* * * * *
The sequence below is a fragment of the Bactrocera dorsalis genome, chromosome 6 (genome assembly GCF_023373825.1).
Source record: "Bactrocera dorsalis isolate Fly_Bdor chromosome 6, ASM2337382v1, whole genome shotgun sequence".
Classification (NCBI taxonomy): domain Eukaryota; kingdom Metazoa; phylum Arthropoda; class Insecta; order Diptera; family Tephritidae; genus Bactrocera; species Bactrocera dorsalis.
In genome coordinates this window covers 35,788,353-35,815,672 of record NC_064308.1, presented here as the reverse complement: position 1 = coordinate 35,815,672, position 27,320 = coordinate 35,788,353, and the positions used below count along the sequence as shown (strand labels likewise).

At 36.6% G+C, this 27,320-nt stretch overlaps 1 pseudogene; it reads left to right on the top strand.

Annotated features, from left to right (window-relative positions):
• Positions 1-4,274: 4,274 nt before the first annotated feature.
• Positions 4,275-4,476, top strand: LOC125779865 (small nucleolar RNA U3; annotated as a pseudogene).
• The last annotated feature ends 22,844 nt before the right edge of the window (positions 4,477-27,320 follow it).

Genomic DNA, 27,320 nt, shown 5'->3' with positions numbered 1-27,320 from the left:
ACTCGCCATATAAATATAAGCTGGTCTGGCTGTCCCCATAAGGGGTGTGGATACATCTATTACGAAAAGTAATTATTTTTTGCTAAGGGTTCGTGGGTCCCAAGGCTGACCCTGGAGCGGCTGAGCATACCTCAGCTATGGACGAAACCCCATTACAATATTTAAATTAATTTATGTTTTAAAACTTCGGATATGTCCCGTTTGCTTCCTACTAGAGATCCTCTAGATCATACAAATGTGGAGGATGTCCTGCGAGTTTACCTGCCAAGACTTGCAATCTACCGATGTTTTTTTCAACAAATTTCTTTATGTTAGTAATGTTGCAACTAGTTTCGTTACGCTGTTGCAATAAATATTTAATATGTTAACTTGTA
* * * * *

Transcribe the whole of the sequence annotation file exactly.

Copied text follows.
The sequence below is a fragment of the Bactrocera dorsalis genome, chromosome 6 (genome assembly GCF_023373825.1).
Source record: "Bactrocera dorsalis isolate Fly_Bdor chromosome 6, ASM2337382v1, whole genome shotgun sequence".
Classification (NCBI taxonomy): domain Eukaryota; kingdom Metazoa; phylum Arthropoda; class Insecta; order Diptera; family Tephritidae; genus Bactrocera; species Bactrocera dorsalis.
In genome coordinates this window covers 35,788,353-35,815,672 of record NC_064308.1, presented here as the reverse complement: position 1 = coordinate 35,815,672, position 27,320 = coordinate 35,788,353, and the positions used below count along the sequence as shown (strand labels likewise).

At 36.6% G+C, this 27,320-nt stretch overlaps 1 pseudogene; it reads left to right on the top strand.

Annotated features, from left to right (window-relative positions):
• Positions 1-4,274: 4,274 nt before the first annotated feature.
• Positions 4,275-4,476, top strand: LOC125779865 (small nucleolar RNA U3; annotated as a pseudogene).
• The last annotated feature ends 22,844 nt before the right edge of the window (positions 4,477-27,320 follow it).

Genomic DNA, 27,320 nt, shown 5'->3' with positions numbered 1-27,320 from the left:
ACTCGCCATATAAATATAAGCTGGTCTGGCTGTCCCCATAAGGGGTGTGGATACATCTATTACGAAAAGTAATTATTTTTTGCTAAGGGTTCGTGGGTCCCAAGGCTGACCCTGGAGCGGCTGAGCATACCTCAGCTATGGACGAAACCCCATTACAATATTTAAATTAATTTATGTTTTAAAACTTCGGATATGTCCCGTTTGCTTCCTACTAGAGATCCTCTAGATCATACAAATGTGGAGGATGTCCTGCGAGTTTACCTGCCAAGACTTGCAATCTACCGATGTTTTTTTCAACAAATTTCTTTATGTTAGTAATGTTGCAACTAGTTTCGTTACGCTGTTGCAATAAATATTTAATATGTTAACTTGTA